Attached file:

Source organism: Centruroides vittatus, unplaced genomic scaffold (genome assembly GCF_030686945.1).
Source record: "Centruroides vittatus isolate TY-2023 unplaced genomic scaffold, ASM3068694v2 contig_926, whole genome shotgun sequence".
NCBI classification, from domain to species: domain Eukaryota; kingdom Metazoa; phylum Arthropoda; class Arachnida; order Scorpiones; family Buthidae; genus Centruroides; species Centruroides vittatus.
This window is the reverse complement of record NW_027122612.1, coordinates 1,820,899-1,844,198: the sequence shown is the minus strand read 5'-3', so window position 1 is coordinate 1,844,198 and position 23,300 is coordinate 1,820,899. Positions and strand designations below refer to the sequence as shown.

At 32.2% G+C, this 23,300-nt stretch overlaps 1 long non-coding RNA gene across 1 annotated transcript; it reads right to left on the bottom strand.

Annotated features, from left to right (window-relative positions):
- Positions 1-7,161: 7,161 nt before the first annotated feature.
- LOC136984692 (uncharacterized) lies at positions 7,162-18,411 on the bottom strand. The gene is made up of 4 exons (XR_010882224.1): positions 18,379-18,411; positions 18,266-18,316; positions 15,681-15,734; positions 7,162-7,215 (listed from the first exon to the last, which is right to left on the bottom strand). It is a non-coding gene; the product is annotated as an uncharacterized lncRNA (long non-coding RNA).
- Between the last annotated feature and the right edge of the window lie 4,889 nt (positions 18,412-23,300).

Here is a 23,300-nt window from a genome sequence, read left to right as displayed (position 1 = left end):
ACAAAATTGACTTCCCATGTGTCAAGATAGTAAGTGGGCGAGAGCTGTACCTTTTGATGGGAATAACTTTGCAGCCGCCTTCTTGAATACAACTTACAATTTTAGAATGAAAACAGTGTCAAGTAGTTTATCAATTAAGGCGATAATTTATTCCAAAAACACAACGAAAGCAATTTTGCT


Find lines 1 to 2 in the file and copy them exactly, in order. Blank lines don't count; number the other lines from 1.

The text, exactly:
Source organism: Centruroides vittatus, unplaced genomic scaffold (genome assembly GCF_030686945.1).
Source record: "Centruroides vittatus isolate TY-2023 unplaced genomic scaffold, ASM3068694v2 contig_926, whole genome shotgun sequence".